FPNA: Transitioning to a Conservation Management Organization


Fundacion Parke Nacional Aruba (FPNA) recently highlighted their successes and struggles of 2021 and gave a brief preview of their Multi-Annual Corporate Strategy 2022-2031 during the Dutch Caribbean Nature Alliance (DCNA) board meeting held in St. Maarten. Having survived the Covid pandemic, FPNA is now channeling all its efforts to reposition itself to align better with its core purpose.

2020-2021 Challenges & Opportunities

Natasha J. Silva presenting an update on FPNA’s successes and challenges at the DCNA Board meeting

The Covid-year 2021, and 2020, were an eye-opener for many organizations, including FPNA. As the local community was experiencing a non-precedential pandemic, more people decided to recreate in nature and enjoy the protected areas under management of FPNA. On a positive note, this behavior change has led to an increase of approximately 300% of Annual Pass holders for Parke Nacional Arikok in 2021. As the tourism industry was recovering, nature had a breather and temporarily flourished from the mass high-impact recreational activities occurring both on land and in sea. As certain wildlife species became more visible, and some nature values were restored, this led to a community discourse on how to move forward post-pandemic with the tourism industry in balance with nature. This community discourse led to demanding more from FPNA as the guardian of Aruba’s nature.

Amidst the world economic crisis in 2021, FPNA focused on surviving financially, which led to cuts in its operational budget and a down-sizing of the organization by 32%. This, while operations needed to continue as usual and did for the large part. As tourism was recovering, the threats on nature were also rapidly increasing, and with limited financial and human resources, the FPNA team went through a deep introspection to evaluate the direction the organization will have to take post-pandemic, to increase its own organizational sustainability and conservation effectiveness. This introspection led to the realization of a much-needed transition from a park management organization to a conservation management organization. To facilitate this transitioning, FPNA created the first Multi-Annual Corporate Strategy 2022-2031 to increase effectiveness and efficiency for conservation, and a Sustainable Financing Plan 2022-2025 to diversify the income streams and become less dependent on park visitation and government subsidies.

A New Direction

The FPNA Management Team went through a five-step integral approach to access the business environment, stakeholder mapping, articulation of the aspiration towards 2031 drafting of the corporate strategy, and finally the creation of an implementation strategy. This approach has enabled the team to restructure their thinking, ask the right questions, test underlying assumptions, probe to critically look at the organization from an integrated perspective, explore and capture the most essential aspirational elements, and have a profound dialogue on these aspects. The Management Team had established a Sounding Board consisting of employees of FPNA to provide feedback at each step within the process.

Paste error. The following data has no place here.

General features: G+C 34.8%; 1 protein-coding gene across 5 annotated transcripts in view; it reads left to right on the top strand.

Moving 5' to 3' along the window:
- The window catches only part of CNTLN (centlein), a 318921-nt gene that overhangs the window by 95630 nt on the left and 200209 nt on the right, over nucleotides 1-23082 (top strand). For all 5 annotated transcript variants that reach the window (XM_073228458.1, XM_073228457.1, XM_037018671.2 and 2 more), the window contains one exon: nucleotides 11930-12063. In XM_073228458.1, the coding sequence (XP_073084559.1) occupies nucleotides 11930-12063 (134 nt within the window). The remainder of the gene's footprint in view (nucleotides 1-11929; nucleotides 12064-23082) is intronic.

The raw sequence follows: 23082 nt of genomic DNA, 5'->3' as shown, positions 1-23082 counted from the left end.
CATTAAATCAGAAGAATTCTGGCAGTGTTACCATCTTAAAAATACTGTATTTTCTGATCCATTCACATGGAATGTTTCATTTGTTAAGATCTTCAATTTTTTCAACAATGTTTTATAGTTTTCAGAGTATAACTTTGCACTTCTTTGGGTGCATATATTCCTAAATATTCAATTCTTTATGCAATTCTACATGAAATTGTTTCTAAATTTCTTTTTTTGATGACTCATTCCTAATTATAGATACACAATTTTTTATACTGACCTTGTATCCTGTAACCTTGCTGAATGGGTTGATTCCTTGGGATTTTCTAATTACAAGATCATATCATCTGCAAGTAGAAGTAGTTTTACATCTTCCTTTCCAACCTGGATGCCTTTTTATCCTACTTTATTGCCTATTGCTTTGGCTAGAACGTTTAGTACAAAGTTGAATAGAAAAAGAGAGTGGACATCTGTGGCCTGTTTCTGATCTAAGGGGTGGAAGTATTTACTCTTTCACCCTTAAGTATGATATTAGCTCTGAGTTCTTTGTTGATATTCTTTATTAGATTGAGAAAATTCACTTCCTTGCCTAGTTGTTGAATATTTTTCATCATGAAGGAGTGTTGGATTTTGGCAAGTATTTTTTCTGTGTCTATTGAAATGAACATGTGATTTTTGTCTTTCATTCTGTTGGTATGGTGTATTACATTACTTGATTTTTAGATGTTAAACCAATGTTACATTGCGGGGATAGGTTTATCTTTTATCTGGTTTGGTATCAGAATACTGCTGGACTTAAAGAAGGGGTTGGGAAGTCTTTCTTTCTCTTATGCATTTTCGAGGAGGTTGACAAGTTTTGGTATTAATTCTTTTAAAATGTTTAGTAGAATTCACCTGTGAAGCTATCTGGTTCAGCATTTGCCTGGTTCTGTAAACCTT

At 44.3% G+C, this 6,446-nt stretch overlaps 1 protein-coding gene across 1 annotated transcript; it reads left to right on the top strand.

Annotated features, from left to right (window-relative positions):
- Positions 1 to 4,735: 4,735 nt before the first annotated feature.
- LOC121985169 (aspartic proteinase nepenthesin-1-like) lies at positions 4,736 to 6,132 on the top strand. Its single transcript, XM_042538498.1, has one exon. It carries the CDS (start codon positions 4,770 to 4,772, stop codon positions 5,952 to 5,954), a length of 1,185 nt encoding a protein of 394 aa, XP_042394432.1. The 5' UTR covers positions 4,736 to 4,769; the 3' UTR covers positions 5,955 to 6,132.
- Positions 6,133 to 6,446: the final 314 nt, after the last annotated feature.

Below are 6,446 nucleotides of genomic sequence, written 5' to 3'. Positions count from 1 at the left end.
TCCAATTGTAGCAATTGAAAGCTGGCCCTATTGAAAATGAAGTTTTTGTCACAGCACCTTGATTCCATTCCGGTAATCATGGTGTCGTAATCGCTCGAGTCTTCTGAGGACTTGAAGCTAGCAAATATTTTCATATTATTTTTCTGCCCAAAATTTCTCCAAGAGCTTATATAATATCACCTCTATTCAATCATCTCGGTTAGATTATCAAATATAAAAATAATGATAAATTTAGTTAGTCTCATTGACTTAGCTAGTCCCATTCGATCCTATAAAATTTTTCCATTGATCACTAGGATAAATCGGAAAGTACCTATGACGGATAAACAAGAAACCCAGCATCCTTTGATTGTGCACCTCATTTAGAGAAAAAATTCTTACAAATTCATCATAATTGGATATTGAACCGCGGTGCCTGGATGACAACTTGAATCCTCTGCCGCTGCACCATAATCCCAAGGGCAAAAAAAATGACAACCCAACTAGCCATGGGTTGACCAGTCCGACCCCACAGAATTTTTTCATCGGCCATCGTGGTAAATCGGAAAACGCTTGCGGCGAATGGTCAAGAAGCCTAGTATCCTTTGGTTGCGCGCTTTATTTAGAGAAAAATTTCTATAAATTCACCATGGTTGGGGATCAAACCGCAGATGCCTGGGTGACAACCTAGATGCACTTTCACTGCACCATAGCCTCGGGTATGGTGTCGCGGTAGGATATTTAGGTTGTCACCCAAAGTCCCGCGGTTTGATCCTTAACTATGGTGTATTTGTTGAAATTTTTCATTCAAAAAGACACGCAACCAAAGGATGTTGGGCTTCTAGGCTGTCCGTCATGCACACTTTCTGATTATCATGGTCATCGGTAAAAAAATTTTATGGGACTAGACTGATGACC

To accomplish the Multi-Annual Corporate Strategy 2022-2031 the Management Team must commit to a broad strategic approach which enables the team to focus their attention, energy, and resources on four distinct but interrelated strategic pillars, and a set of strategic goals. The four strategic pillars are: 1) ‘Leadership in Nature Conservation – Integrated and inclusive Care for Nature of Aruba and its sustained conservation’, 2) ‘Transition to Sustainable Transformational Experiences – Create Value towards a nature based-experience economy for Nature of Aruba, Aruba as a whole and stakeholders’, 3) ‘Excellence in Conservation Co-Creation – Connect and Engage People to Nature by increasing understanding, stewardship and support for long term Conservation’, and 4) ‘Sustainable Organizational Development – Transformation to a modern, high performing conservation management organization with future proof capabilities and exemplary leadership in sustainability. The defined strategic pillars and strategic goals will pave the way for effective collaboration between FPNA and the members of the DCNA.

Strategically Working Together

For a sustainable future, with a thriving biodiversity and resilient ecosystems, within the Dutch Caribbean, it is crucial for all protected area management organization to reevaluate their contribution to nature conservation. As FPNA is leading in this process, it can serve as an example on how to create a long-term strategic planning to reach effective and efficient conservation. The long-term planning will facilitate the collaboration through the DCNA, and for DCNA to strategically provide the necessary technical support, foster knowledge exchange withing the alliance, and effectively raise funds for the different collaborations between the nature conservation organizations. Working together, each island can learn from the others, maximizing their successes and learning from the more challenging experiences.


DCNA Board meeting including representatives of the DCNA Board, Protected Area Management Organizations in the Dutch Caribbean (including FPNA), Ministry of Agriculture, Nature and Food Quality (LNV), World Wide Fund for Nature (WWF-NL), Caribbean Cetacean Society, St. Eustatius Island Commissioner Lady Francis and His Excellency Governor Holiday of Sint Maarten

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